Animals, especially dogs, have an uncanny way of letting you know how they are being treated. When you see a dog that you know has suffered some type of abuse or neglect before arriving at our shelter, completely turn around in just a few days and trust the people around them, you know the love and care they have received has been genuine. It is clearly evident on the dog’s face.
Training is such a large part of the overall program. Bringing in new volunteers each month takes an enormous amount of planning and preparation, but the staff makes it look easy. I remember when we went through the training and how welcome and appreciated we were made to feel. The best part of the volunteer program is that there are so many areas in which you can devote your time, based on your area of interest. Being able to work as a dog companion, helping in the front office, working with either the dogs or cats, assisting in the clinic, working with the laundry, and countless other jobs that must be done each day, is what makes volunteering there so exciting. You never get bored and there is always something to do.
Which brings me to my next area; planning and staging of our community outreach programs. This is a tremendous responsibility. Making sure there are enough volunteers at the event, selecting just the right animals to bring, loading the huge van with everything needed for the day, and driving the van to the site, is no small task. To see the faces of adults and especially children when they visit with our animals, make all the work worthwhile. It’s almost bittersweet when one of our animals that we may have bonded with, finds a loving home. Turning over the leash to the new owners brings out the pure joy and at the same time, sadness that one of our close friends is leaving us.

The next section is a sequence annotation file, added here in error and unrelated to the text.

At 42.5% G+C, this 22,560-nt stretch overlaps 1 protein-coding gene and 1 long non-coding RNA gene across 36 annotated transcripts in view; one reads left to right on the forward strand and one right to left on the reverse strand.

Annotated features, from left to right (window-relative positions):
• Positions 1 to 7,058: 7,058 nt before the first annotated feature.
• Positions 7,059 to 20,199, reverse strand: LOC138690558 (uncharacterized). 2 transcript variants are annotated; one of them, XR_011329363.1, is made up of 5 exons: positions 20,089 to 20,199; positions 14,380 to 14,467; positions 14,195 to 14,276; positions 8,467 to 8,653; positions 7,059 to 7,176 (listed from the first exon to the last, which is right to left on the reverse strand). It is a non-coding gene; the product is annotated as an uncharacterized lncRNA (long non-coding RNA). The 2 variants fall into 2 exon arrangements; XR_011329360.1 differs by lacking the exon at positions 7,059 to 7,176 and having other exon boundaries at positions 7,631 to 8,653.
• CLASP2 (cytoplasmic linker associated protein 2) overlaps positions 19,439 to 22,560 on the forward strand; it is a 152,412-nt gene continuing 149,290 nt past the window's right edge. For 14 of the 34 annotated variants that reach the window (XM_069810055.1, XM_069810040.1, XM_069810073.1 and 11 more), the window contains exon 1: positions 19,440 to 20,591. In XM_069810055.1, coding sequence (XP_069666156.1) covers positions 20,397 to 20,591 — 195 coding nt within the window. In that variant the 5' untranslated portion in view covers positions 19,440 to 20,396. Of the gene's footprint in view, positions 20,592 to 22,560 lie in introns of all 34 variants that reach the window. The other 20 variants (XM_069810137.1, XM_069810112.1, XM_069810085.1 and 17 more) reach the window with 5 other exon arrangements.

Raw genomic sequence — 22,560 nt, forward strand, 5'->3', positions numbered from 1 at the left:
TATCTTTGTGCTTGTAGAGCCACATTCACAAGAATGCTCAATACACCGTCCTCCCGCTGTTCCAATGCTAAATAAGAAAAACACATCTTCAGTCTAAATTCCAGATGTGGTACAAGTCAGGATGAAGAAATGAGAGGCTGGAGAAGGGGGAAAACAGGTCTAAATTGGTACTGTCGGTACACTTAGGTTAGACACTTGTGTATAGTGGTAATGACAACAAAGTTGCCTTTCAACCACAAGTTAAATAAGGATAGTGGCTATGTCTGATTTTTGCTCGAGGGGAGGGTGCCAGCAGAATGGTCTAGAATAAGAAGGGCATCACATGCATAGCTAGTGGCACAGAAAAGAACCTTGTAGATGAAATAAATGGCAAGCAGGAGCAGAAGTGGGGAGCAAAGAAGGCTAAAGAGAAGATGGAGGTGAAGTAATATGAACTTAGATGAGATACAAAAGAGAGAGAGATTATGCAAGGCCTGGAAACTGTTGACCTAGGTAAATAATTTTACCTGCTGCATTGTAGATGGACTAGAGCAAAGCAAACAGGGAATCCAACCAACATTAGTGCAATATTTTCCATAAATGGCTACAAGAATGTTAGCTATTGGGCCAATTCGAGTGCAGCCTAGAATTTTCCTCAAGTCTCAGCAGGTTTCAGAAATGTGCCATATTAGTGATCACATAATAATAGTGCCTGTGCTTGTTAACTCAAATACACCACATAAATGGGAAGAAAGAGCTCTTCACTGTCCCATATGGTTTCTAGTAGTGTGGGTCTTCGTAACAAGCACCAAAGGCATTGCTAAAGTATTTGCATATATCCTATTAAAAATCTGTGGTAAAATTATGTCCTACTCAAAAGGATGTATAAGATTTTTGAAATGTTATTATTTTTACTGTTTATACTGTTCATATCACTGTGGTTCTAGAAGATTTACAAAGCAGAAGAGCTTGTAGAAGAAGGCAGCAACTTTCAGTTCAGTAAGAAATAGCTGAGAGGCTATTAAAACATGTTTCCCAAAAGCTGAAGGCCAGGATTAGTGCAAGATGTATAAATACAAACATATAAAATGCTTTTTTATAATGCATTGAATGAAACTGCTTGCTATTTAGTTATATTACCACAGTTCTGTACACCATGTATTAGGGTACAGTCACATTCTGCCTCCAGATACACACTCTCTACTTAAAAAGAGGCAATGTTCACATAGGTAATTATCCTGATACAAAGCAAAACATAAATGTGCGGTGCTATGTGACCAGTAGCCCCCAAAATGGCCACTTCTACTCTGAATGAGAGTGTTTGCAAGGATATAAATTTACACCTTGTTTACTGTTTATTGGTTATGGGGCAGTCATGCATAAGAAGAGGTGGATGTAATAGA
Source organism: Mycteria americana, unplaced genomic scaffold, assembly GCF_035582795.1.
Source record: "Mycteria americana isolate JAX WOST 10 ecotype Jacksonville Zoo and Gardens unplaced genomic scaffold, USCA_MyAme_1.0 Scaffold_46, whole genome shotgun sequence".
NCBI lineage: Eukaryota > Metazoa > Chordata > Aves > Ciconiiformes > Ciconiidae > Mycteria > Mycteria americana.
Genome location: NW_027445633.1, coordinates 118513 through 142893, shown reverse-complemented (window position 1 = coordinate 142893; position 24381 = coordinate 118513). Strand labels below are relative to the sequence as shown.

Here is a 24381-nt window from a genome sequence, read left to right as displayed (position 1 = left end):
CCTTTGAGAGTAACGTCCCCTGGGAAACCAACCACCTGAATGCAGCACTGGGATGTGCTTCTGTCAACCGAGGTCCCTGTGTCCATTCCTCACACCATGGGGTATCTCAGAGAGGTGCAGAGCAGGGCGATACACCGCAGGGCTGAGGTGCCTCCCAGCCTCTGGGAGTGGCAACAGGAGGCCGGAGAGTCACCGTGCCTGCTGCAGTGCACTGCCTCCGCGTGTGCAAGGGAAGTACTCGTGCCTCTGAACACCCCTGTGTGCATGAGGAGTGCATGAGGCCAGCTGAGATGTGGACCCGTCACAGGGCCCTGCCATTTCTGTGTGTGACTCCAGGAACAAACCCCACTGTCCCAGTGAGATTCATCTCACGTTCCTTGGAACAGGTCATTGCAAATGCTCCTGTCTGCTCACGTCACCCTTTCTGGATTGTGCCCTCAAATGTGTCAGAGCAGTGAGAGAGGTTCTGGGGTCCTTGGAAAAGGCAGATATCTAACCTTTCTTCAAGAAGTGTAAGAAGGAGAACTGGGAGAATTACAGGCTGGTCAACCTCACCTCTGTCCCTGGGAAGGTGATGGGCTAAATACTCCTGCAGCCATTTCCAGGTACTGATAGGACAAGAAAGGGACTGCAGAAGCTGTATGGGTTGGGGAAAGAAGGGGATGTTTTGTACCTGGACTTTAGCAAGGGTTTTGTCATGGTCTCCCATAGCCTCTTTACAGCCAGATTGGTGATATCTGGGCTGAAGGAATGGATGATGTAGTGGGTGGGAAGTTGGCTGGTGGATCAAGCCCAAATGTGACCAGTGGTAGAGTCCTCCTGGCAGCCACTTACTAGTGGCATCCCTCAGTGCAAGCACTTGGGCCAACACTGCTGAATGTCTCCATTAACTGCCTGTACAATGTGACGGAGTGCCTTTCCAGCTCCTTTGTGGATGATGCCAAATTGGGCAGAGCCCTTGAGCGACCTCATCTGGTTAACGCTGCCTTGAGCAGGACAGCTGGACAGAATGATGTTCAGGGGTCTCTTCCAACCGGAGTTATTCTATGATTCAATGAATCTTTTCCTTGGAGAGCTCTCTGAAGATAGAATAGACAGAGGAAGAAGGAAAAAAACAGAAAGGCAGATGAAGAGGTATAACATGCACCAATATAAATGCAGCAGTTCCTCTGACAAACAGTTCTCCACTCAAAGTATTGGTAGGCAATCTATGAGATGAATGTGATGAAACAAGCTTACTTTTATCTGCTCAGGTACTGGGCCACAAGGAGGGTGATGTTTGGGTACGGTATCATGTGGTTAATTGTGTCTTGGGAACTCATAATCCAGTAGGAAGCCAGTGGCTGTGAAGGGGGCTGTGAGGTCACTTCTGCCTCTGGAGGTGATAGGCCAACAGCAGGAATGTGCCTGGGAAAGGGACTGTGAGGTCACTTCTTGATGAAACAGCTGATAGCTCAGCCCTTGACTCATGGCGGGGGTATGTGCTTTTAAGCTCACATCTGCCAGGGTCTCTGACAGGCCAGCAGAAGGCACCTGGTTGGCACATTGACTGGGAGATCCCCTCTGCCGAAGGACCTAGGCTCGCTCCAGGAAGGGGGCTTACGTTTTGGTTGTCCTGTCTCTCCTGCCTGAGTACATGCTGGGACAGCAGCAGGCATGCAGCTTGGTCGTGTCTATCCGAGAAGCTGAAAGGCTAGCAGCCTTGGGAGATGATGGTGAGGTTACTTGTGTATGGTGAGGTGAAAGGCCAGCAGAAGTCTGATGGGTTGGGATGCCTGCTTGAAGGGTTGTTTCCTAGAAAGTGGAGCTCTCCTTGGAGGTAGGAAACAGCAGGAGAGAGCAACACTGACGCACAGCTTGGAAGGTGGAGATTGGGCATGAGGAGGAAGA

Because we are a non-profit organization, we depend entirely on donations and grants to continue providing the level of service the public has come to expect. I know this is a thankless job. Reaching out into the community looking for donations, especially in tough economic times, is a very difficult task. Fortunately we not only have great staff to do this, but also wonderful people in the community who feel as we do about animals. Once I became a full-time volunteer, I began learning more of the history and background of the Humane Society. When the staff shared with me that it takes close to $2,000,000 a year to keep us operating and that we typically adopt over 5,000 animals a year, I was astonished. These two statistics helped put into context the amount of work it takes each and every day by the staff as well as volunteers to keep the operation running smoothly.
In conclusion, the best words of support I could give to this wonderful organization, is to come visit and spend some quality time with our staff and most importantly, our animals. You will definitely be “hooked” and hopefully come join our great group of volunteers.
I have been very fortunate for the past four years to volunteer at HSTB. This is a wonderful organization that has made such a difference in the lives of the animals in its community. I have seen this organization grow each year and take in more animals from shelters in various states and through out Florida that would not have a second chance in their local shelters. HSTB also treats animals that may have physical problems such as heartworm disease or mange. I have seen so many animals come into this shelter, that have clearly never seen human kindness, and blossom from the attention of the volunteers and staff and then go into a wonderful forever home.
The shelter also has programs designed to help keep animals in their current homes as well such as shot clinics, animeals, and the wellness clinic. This is truly an exceptional organization that makes a positive impact in the lives of many and I hope that it continues to grow and be an example to other shelters and communities.